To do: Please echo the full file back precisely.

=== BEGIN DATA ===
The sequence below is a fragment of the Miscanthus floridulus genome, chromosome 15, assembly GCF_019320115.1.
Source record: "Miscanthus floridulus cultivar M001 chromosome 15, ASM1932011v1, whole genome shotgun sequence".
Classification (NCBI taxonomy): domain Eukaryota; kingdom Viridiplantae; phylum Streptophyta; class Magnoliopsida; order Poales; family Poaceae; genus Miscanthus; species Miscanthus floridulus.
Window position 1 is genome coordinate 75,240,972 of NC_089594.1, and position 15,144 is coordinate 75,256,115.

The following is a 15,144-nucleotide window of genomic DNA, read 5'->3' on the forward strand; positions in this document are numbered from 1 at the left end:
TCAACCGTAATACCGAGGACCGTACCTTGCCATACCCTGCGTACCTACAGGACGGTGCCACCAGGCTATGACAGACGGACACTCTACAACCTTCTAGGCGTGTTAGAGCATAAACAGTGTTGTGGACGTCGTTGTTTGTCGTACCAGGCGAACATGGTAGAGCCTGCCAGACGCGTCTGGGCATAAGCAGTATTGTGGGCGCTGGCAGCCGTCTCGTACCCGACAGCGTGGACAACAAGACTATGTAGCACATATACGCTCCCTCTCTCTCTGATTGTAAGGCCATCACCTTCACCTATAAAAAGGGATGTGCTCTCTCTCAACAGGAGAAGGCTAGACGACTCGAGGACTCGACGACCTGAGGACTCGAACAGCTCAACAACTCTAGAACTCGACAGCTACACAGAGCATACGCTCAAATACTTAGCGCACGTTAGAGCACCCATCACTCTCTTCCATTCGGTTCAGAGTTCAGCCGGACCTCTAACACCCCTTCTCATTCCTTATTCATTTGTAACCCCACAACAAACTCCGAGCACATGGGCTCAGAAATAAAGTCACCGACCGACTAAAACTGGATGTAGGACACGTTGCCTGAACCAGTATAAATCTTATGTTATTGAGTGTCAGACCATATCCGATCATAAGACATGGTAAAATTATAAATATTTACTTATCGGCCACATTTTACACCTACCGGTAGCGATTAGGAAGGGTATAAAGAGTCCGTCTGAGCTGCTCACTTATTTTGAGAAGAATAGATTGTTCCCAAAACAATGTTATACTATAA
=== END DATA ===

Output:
The sequence below is a fragment of the Miscanthus floridulus genome, chromosome 15, assembly GCF_019320115.1.
Source record: "Miscanthus floridulus cultivar M001 chromosome 15, ASM1932011v1, whole genome shotgun sequence".
Classification (NCBI taxonomy): domain Eukaryota; kingdom Viridiplantae; phylum Streptophyta; class Magnoliopsida; order Poales; family Poaceae; genus Miscanthus; species Miscanthus floridulus.
Window position 1 is genome coordinate 75,240,972 of NC_089594.1, and position 15,144 is coordinate 75,256,115.

The following is a 15,144-nucleotide window of genomic DNA, read 5'->3' on the forward strand; positions in this document are numbered from 1 at the left end:
TCAACCGTAATACCGAGGACCGTACCTTGCCATACCCTGCGTACCTACAGGACGGTGCCACCAGGCTATGACAGACGGACACTCTACAACCTTCTAGGCGTGTTAGAGCATAAACAGTGTTGTGGACGTCGTTGTTTGTCGTACCAGGCGAACATGGTAGAGCCTGCCAGACGCGTCTGGGCATAAGCAGTATTGTGGGCGCTGGCAGCCGTCTCGTACCCGACAGCGTGGACAACAAGACTATGTAGCACATATACGCTCCCTCTCTCTCTGATTGTAAGGCCATCACCTTCACCTATAAAAAGGGATGTGCTCTCTCTCAACAGGAGAAGGCTAGACGACTCGAGGACTCGACGACCTGAGGACTCGAACAGCTCAACAACTCTAGAACTCGACAGCTACACAGAGCATACGCTCAAATACTTAGCGCACGTTAGAGCACCCATCACTCTCTTCCATTCGGTTCAGAGTTCAGCCGGACCTCTAACACCCCTTCTCATTCCTTATTCATTTGTAACCCCACAACAAACTCCGAGCACATGGGCTCAGAAATAAAGTCACCGACCGACTAAAACTGGATGTAGGACACGTTGCCTGAACCAGTATAAATCTTATGTTATTGAGTGTCAGACCATATCCGATCATAAGACATGGTAAAATTATAAATATTTACTTATCGGCCACATTTTACACCTACCGGTAGCGATTAGGAAGGGTATAAAGAGTCCGTCTGAGCTGCTCACTTATTTTGAGAAGAATAGATTGTTCCCAAAACAATGTTATACTATAA